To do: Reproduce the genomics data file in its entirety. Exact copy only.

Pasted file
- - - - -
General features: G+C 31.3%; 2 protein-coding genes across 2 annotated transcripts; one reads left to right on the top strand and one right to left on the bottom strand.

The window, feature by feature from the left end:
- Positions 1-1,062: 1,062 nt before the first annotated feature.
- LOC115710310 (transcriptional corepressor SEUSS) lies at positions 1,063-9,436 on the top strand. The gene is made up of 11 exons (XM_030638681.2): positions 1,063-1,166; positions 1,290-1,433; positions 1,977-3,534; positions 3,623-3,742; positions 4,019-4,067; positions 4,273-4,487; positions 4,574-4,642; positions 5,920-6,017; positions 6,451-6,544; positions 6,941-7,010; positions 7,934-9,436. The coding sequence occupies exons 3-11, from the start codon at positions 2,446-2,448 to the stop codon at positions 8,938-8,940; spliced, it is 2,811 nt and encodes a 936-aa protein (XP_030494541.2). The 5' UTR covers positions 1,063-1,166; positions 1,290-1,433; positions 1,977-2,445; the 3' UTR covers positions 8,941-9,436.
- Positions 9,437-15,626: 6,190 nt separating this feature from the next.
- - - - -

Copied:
General features: G+C 31.3%; 2 protein-coding genes across 2 annotated transcripts; one reads left to right on the top strand and one right to left on the bottom strand.

The window, feature by feature from the left end:
- Positions 1-1,062: 1,062 nt before the first annotated feature.
- LOC115710310 (transcriptional corepressor SEUSS) lies at positions 1,063-9,436 on the top strand. The gene is made up of 11 exons (XM_030638681.2): positions 1,063-1,166; positions 1,290-1,433; positions 1,977-3,534; positions 3,623-3,742; positions 4,019-4,067; positions 4,273-4,487; positions 4,574-4,642; positions 5,920-6,017; positions 6,451-6,544; positions 6,941-7,010; positions 7,934-9,436. The coding sequence occupies exons 3-11, from the start codon at positions 2,446-2,448 to the stop codon at positions 8,938-8,940; spliced, it is 2,811 nt and encodes a 936-aa protein (XP_030494541.2). The 5' UTR covers positions 1,063-1,166; positions 1,290-1,433; positions 1,977-2,445; the 3' UTR covers positions 8,941-9,436.
- Positions 9,437-15,626: 6,190 nt separating this feature from the next.